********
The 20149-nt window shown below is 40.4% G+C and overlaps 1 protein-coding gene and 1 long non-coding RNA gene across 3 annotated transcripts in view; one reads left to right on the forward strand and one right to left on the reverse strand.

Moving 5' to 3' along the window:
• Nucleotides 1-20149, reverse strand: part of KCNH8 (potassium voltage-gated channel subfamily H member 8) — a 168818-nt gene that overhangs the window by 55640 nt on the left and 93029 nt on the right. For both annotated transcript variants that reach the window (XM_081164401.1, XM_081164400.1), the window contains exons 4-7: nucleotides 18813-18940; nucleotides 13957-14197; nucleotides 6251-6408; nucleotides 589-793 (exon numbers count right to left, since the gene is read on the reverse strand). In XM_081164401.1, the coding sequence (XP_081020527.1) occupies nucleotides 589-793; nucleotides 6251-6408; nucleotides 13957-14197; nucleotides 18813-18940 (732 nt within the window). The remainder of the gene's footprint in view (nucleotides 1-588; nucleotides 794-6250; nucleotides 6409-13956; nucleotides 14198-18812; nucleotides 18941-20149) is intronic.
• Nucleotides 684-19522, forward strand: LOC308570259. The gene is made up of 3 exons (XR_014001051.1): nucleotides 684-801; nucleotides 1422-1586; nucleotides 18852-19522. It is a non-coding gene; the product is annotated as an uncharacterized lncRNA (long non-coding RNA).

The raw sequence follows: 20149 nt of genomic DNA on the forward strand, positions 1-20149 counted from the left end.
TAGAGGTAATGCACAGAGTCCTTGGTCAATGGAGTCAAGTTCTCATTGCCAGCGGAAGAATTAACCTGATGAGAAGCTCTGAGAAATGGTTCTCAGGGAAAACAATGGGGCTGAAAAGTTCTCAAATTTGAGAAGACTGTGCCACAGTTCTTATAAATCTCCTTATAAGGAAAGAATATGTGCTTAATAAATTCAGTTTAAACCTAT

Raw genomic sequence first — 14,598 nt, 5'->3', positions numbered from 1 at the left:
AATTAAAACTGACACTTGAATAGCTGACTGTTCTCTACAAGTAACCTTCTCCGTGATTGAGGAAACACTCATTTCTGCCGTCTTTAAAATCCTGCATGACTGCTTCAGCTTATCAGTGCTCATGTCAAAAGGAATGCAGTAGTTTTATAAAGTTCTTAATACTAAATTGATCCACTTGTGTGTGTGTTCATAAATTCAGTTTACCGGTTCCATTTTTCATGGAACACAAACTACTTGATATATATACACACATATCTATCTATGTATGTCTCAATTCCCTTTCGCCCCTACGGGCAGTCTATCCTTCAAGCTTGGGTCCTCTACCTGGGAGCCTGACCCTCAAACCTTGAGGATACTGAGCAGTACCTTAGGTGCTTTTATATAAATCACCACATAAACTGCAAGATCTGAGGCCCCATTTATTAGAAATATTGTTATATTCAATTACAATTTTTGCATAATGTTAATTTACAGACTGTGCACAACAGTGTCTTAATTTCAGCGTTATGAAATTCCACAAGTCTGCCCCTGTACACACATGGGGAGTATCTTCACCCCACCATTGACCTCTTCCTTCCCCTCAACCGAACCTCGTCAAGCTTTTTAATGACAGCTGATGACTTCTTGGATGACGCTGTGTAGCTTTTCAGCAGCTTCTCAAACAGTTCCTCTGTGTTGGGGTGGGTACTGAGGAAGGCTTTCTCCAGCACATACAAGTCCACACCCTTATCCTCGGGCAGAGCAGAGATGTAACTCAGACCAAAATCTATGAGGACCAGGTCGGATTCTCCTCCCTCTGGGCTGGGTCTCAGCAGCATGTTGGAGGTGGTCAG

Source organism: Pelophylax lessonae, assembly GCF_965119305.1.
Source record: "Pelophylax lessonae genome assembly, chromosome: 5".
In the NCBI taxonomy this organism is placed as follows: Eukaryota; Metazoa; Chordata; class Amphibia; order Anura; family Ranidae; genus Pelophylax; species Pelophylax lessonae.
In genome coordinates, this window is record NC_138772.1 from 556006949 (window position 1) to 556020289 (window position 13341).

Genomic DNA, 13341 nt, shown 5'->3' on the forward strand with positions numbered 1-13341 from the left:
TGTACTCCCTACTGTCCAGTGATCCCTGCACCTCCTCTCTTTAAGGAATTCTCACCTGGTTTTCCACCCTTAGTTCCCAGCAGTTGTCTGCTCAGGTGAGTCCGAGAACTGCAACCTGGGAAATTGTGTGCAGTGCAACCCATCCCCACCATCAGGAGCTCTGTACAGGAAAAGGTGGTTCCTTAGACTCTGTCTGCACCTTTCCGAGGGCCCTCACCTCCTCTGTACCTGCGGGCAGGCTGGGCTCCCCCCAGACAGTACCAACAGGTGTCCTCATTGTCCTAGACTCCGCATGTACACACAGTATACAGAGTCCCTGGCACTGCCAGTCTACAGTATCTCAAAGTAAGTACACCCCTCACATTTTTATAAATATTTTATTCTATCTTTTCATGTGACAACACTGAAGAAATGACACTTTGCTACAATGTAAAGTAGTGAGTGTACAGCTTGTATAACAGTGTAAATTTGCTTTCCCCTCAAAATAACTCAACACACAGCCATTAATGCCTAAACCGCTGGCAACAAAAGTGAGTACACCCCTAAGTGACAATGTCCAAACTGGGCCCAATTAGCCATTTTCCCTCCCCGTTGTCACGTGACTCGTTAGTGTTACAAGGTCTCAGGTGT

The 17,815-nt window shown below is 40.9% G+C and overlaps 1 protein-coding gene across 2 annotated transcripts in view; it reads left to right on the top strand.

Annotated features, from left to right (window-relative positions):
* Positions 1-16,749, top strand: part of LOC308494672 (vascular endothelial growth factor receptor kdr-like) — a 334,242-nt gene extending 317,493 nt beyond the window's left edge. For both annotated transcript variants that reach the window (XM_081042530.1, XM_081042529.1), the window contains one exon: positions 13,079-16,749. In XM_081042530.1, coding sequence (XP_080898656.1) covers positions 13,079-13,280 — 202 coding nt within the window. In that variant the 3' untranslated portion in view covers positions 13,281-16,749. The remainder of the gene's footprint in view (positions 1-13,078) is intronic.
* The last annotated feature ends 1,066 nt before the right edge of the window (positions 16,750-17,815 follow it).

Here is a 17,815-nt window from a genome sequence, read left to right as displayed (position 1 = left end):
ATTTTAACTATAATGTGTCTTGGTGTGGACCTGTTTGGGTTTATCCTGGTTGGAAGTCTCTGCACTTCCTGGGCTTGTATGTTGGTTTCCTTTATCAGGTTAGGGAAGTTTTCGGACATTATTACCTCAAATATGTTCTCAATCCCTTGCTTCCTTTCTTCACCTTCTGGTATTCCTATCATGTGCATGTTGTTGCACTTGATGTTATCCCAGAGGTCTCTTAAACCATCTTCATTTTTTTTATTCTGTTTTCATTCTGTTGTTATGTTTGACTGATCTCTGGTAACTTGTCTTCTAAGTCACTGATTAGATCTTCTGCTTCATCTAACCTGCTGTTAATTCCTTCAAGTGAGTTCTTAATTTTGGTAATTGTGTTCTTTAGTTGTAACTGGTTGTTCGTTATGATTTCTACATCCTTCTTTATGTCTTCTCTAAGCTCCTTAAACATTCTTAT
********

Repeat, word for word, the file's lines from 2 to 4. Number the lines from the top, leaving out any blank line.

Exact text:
Moving 5' to 3' along the window:
• Nucleotides 1-20149, reverse strand: part of KCNH8 (potassium voltage-gated channel subfamily H member 8) — a 168818-nt gene that overhangs the window by 55640 nt on the left and 93029 nt on the right. For both annotated transcript variants that reach the window (XM_081164401.1, XM_081164400.1), the window contains exons 4-7: nucleotides 18813-18940; nucleotides 13957-14197; nucleotides 6251-6408; nucleotides 589-793 (exon numbers count right to left, since the gene is read on the reverse strand). In XM_081164401.1, the coding sequence (XP_081020527.1) occupies nucleotides 589-793; nucleotides 6251-6408; nucleotides 13957-14197; nucleotides 18813-18940 (732 nt within the window). The remainder of the gene's footprint in view (nucleotides 1-588; nucleotides 794-6250; nucleotides 6409-13956; nucleotides 14198-18812; nucleotides 18941-20149) is intronic.
• Nucleotides 684-19522, forward strand: LOC308570259. The gene is made up of 3 exons (XR_014001051.1): nucleotides 684-801; nucleotides 1422-1586; nucleotides 18852-19522. It is a non-coding gene; the product is annotated as an uncharacterized lncRNA (long non-coding RNA).